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U.S. East Braces for Frigid Blast as Storm Grounds More Flights

Airlines including American, Delta, Southwest and United canceled more than 1,400 flights from Chicago as a snowstorm slammed the U.S. Midwest. Photographer: Stephen Brashear/Getty Images
Airlines including American, Delta, Southwest and United canceled more than 1,400 flights from Chicago as a snowstorm slammed the U.S. Midwest. Photographer: Stephen Brashear/Getty Images

Dec. 13 (Bloomberg) -- The eastern U.S. braced for frigid weather from a snowstorm that slammed the Midwest over the weekend, grounding thousands of flights.

“It will be below to much-below normal across most of the eastern half of the nation over the next couple of days,” said Brian Korty, a meteorologist with the National Weather Service. Strong winds will compound the cold, he said.

Colder-than-normal weather is likely in parts of the Midwest, Southeast and mid-Atlantic through Dec. 27, according to MDA Federal Inc.’s EarthSat Energy Weather in Rockville, Maryland. The low temperature in Chicago on Dec. 18 may be 8 degrees Fahrenheit (minus-13 Celsius), 13 degrees below normal, according to AccuWeather Inc. in State College, Pennsylvania. The low in New York may be 29 degrees, 2 below normal.

The cold weather has led to new air-travel delays after the snowstorm that battered the Midwest, causing the collapse of the Metrodome roof in Minneapolis and forcing airlines to ground more than 1,400 flights from Chicago.

The roof’s failure forced the National Football League to move yesterday’s game between the Minnesota Vikings and the New York Giants to today at Ford Field in Detroit.

There were 125 canceled flights among 21 airports along the U.S. East Coast as of 10:45 a.m., according to, a Portland, Oregon-based company that tracks aviation data. Atlanta, the world’s busiest airport and a Delta Air Lines Inc. hub, had the most with 41 cancellations. New York’s LaGuardia and Kennedy airports each had fewer than 10.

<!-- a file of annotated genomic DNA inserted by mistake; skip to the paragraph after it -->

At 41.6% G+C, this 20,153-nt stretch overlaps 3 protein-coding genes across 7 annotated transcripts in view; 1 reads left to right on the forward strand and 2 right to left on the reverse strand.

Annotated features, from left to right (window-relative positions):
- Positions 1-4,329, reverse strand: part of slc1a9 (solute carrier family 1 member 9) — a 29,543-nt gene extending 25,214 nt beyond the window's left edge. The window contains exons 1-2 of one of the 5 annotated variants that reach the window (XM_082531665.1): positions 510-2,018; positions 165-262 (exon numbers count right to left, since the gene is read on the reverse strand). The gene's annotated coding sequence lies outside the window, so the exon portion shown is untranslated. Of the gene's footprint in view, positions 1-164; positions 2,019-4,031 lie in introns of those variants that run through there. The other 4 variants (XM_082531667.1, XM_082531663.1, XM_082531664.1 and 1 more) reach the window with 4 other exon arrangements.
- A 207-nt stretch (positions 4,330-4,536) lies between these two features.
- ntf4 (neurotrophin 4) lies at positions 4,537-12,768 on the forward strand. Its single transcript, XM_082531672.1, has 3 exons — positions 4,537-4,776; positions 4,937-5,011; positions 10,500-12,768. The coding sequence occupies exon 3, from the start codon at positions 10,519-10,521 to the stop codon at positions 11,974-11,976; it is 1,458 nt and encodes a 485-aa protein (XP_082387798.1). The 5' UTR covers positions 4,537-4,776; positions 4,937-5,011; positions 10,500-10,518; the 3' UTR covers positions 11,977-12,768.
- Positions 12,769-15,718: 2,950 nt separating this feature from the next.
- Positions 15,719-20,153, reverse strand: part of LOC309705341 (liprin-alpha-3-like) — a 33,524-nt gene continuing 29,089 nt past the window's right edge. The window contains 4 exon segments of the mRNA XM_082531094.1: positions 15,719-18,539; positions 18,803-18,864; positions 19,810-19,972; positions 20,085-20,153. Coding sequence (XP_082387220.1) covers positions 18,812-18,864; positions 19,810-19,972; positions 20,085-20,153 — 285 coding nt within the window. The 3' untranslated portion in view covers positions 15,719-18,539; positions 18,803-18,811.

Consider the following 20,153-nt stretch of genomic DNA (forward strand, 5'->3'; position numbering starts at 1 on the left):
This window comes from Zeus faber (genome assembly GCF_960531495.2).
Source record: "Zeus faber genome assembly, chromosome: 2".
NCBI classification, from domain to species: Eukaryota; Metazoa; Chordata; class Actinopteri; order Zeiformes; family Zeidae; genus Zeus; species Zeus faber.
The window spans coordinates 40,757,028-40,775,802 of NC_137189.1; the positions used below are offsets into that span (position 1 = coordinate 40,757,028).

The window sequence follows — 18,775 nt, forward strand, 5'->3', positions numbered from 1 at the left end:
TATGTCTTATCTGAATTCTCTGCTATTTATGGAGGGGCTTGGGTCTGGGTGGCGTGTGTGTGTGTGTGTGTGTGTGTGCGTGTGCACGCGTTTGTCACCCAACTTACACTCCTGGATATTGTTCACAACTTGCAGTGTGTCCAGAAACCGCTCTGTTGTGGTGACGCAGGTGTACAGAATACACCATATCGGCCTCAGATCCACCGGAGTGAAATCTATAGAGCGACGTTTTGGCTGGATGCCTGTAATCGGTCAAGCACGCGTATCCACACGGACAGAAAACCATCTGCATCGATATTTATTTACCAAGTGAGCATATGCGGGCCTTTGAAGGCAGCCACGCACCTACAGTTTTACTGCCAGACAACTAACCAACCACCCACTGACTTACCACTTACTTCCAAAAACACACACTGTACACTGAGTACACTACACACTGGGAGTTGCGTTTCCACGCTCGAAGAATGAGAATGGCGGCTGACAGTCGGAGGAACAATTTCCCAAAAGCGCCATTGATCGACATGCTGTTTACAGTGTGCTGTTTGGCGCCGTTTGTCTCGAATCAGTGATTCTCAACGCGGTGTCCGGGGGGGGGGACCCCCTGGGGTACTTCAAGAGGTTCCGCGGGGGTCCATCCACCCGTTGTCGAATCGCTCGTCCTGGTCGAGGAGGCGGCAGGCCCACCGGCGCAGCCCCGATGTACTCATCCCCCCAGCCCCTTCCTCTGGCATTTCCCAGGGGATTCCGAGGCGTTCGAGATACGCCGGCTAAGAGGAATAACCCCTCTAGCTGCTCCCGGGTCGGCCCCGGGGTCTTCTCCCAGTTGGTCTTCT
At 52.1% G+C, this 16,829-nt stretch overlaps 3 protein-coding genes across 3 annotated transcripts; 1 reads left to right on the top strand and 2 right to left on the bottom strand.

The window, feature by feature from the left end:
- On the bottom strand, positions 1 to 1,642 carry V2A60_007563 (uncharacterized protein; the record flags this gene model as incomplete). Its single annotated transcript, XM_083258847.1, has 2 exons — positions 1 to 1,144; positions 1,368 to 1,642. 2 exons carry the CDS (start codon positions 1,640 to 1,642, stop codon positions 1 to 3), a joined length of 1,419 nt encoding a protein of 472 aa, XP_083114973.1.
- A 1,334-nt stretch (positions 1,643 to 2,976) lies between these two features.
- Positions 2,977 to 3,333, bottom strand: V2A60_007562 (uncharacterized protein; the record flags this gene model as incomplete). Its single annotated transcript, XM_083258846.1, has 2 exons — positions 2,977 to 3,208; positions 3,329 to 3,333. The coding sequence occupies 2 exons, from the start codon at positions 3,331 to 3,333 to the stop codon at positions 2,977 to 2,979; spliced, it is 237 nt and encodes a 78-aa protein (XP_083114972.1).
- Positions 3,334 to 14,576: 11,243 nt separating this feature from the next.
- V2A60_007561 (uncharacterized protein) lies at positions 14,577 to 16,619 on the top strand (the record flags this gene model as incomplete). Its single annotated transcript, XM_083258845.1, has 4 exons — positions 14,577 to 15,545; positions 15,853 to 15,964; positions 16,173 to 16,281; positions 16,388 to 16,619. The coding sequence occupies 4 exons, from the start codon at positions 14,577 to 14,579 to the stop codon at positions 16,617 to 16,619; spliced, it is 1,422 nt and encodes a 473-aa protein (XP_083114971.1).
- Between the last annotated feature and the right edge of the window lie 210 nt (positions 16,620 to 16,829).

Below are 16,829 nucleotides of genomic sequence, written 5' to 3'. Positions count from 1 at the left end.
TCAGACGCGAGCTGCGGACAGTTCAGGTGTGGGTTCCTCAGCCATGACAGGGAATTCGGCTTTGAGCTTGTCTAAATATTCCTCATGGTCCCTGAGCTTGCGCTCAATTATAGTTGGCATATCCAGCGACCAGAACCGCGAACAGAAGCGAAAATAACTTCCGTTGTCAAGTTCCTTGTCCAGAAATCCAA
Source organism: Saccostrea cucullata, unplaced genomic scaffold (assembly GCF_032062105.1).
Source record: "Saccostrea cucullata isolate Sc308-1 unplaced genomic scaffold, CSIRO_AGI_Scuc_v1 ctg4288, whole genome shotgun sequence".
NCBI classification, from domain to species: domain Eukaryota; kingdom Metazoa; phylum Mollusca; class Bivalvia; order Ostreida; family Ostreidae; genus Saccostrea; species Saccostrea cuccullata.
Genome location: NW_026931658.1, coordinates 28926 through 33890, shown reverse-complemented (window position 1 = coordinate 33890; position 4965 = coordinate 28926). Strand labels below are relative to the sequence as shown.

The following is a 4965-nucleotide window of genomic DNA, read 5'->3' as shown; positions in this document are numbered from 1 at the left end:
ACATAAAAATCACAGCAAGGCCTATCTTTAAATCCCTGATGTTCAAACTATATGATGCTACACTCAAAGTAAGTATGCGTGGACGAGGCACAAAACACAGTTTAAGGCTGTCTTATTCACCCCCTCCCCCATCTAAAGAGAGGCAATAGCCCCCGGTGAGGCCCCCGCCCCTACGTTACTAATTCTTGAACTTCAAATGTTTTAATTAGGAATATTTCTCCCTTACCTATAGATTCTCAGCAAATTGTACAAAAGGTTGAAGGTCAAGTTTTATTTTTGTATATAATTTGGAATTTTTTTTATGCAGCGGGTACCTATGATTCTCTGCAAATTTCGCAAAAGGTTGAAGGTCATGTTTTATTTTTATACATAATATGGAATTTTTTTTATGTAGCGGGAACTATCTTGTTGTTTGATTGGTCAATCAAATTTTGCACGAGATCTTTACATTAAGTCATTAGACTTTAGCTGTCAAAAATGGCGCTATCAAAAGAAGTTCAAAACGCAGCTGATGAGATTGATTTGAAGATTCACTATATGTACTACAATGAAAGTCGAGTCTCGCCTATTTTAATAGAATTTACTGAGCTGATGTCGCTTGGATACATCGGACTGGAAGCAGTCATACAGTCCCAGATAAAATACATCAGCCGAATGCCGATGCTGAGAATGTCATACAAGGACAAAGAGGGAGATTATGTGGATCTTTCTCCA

Delays in Charlotte

US Airways Group Inc. is experiencing delays today to de-ice planes at its Charlotte hub after rain turned to snow overnight, said Todd Lehmacher, a spokesman for the Tempe, Arizona-based carrier.

American Airlines and American Eagle canceled 625 flights yesterday because of winter weather in Chicago and the Midwest, fog in San Francisco, ice in Atlanta and wind and rain from Washington up to Boston, including the three New York-area airports, said Mary Frances Fagan, a spokeswoman for the carrier, operated by AMR Corp.

American Eagle has canceled 42 departures today, mostly in Chicago and because of crosswinds and blowing snow in Cleveland, Traverse City, Michigan, and Baltimore, she said.

United Continental

United Continental Holdings Inc., the world’s largest carrier, canceled about 475 flights yesterday, most of them at Chicago’s O’Hare airport, said Megan McCarthy, a spokeswoman for the Chicago-based carrier. The company added 14 flights to and from O’Hare today to help catch up on getting passengers to their destinations, she said.

Weather in the New York area may force the carrier to scrub some flights today at New Jersey’s Newark Liberty airport, a hub for Continental, McCarthy said.

Southwest Airlines Co. is “back to normal operations today,” said Chris Mainz, a spokesman for the Dallas-based carrier. Southwest canceled 400 flights yesterday, primarily in Chicago, Milwaukee, Nashville and Islip, New York.

As many as 2.3 million people a day may fly on U.S. airlines from Dec. 16 through Jan. 5 as demand rises 3.1 percent this holiday season compared with last year, the Air Transport Association forecast Dec. 8. Planes may be 90 percent full on average for the busiest days, the Washington-based industry group said in a statement.

The storm covered parts of Iowa, South Dakota, Minnesota and Wisconsin. Osceola, Wisconsin, got the most snow, with 23 inches yesterday, while 21.5 inches fell in New Market and Shakopee, Minnesota, the National Weather Service said.

Temperatures in parts of central and northern Florida orange-growing areas may fall as low as 26 degrees, said Jason Nicholls, a senior meteorologist at AccuWeather Inc. Several hours of temperatures below 28 degrees can damage oranges.

To contact the reporters on this story: Asjylyn Loder in New York at; John Gittelsohn in New York at

To contact the editor responsible for this story: Dan Stets at

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